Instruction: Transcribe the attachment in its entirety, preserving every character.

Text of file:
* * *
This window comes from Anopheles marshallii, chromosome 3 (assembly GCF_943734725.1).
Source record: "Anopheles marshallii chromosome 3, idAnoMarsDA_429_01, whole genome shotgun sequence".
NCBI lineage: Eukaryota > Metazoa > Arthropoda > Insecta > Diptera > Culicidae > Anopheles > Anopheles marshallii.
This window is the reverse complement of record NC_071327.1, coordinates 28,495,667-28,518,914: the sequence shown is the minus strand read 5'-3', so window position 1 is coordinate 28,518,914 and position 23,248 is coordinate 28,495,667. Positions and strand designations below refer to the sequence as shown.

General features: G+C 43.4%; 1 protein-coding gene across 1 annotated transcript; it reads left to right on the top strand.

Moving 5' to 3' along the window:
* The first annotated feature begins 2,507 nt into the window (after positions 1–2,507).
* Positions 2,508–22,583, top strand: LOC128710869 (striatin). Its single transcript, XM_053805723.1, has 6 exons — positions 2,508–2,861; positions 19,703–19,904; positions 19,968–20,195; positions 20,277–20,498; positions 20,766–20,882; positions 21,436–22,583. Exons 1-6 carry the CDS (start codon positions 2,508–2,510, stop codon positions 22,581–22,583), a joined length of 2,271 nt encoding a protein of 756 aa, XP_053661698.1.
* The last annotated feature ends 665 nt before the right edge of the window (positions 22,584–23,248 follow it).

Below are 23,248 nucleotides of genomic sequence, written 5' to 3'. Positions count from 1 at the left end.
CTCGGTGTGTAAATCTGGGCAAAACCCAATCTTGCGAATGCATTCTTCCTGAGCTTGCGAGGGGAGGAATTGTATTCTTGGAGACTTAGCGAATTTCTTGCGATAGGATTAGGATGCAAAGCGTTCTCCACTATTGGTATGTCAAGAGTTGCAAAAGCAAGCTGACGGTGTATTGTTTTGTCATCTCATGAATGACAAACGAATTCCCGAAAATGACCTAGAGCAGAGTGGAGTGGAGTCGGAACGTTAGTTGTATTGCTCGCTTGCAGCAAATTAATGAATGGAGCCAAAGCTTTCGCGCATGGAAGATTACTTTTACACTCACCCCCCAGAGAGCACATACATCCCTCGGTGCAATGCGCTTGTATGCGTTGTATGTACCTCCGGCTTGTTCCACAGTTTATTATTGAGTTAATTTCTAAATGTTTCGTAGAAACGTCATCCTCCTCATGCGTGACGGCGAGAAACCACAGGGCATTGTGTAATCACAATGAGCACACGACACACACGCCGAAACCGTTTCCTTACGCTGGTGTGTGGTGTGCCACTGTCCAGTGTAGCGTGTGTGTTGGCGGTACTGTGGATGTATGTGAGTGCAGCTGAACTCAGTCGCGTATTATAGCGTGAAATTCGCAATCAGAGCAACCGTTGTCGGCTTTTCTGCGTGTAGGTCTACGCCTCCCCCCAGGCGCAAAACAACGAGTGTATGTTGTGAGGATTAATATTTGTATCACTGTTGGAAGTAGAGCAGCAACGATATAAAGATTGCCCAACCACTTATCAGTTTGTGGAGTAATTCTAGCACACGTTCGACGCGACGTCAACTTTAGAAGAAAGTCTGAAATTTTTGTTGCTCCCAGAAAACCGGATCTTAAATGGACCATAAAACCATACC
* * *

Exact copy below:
This window comes from Anopheles marshallii, chromosome 3 (assembly GCF_943734725.1).
Source record: "Anopheles marshallii chromosome 3, idAnoMarsDA_429_01, whole genome shotgun sequence".
NCBI lineage: Eukaryota > Metazoa > Arthropoda > Insecta > Diptera > Culicidae > Anopheles > Anopheles marshallii.
This window is the reverse complement of record NC_071327.1, coordinates 28,495,667-28,518,914: the sequence shown is the minus strand read 5'-3', so window position 1 is coordinate 28,518,914 and position 23,248 is coordinate 28,495,667. Positions and strand designations below refer to the sequence as shown.

General features: G+C 43.4%; 1 protein-coding gene across 1 annotated transcript; it reads left to right on the top strand.

Moving 5' to 3' along the window:
* The first annotated feature begins 2,507 nt into the window (after positions 1–2,507).
* Positions 2,508–22,583, top strand: LOC128710869 (striatin). Its single transcript, XM_053805723.1, has 6 exons — positions 2,508–2,861; positions 19,703–19,904; positions 19,968–20,195; positions 20,277–20,498; positions 20,766–20,882; positions 21,436–22,583. Exons 1-6 carry the CDS (start codon positions 2,508–2,510, stop codon positions 22,581–22,583), a joined length of 2,271 nt encoding a protein of 756 aa, XP_053661698.1.
* The last annotated feature ends 665 nt before the right edge of the window (positions 22,584–23,248 follow it).

Below are 23,248 nucleotides of genomic sequence, written 5' to 3'. Positions count from 1 at the left end.
CTCGGTGTGTAAATCTGGGCAAAACCCAATCTTGCGAATGCATTCTTCCTGAGCTTGCGAGGGGAGGAATTGTATTCTTGGAGACTTAGCGAATTTCTTGCGATAGGATTAGGATGCAAAGCGTTCTCCACTATTGGTATGTCAAGAGTTGCAAAAGCAAGCTGACGGTGTATTGTTTTGTCATCTCATGAATGACAAACGAATTCCCGAAAATGACCTAGAGCAGAGTGGAGTGGAGTCGGAACGTTAGTTGTATTGCTCGCTTGCAGCAAATTAATGAATGGAGCCAAAGCTTTCGCGCATGGAAGATTACTTTTACACTCACCCCCCAGAGAGCACATACATCCCTCGGTGCAATGCGCTTGTATGCGTTGTATGTACCTCCGGCTTGTTCCACAGTTTATTATTGAGTTAATTTCTAAATGTTTCGTAGAAACGTCATCCTCCTCATGCGTGACGGCGAGAAACCACAGGGCATTGTGTAATCACAATGAGCACACGACACACACGCCGAAACCGTTTCCTTACGCTGGTGTGTGGTGTGCCACTGTCCAGTGTAGCGTGTGTGTTGGCGGTACTGTGGATGTATGTGAGTGCAGCTGAACTCAGTCGCGTATTATAGCGTGAAATTCGCAATCAGAGCAACCGTTGTCGGCTTTTCTGCGTGTAGGTCTACGCCTCCCCCCAGGCGCAAAACAACGAGTGTATGTTGTGAGGATTAATATTTGTATCACTGTTGGAAGTAGAGCAGCAACGATATAAAGATTGCCCAACCACTTATCAGTTTGTGGAGTAATTCTAGCACACGTTCGACGCGACGTCAACTTTAGAAGAAAGTCTGAAATTTTTGTTGCTCCCAGAAAACCGGATCTTAAATGGACCATAAAACCATACC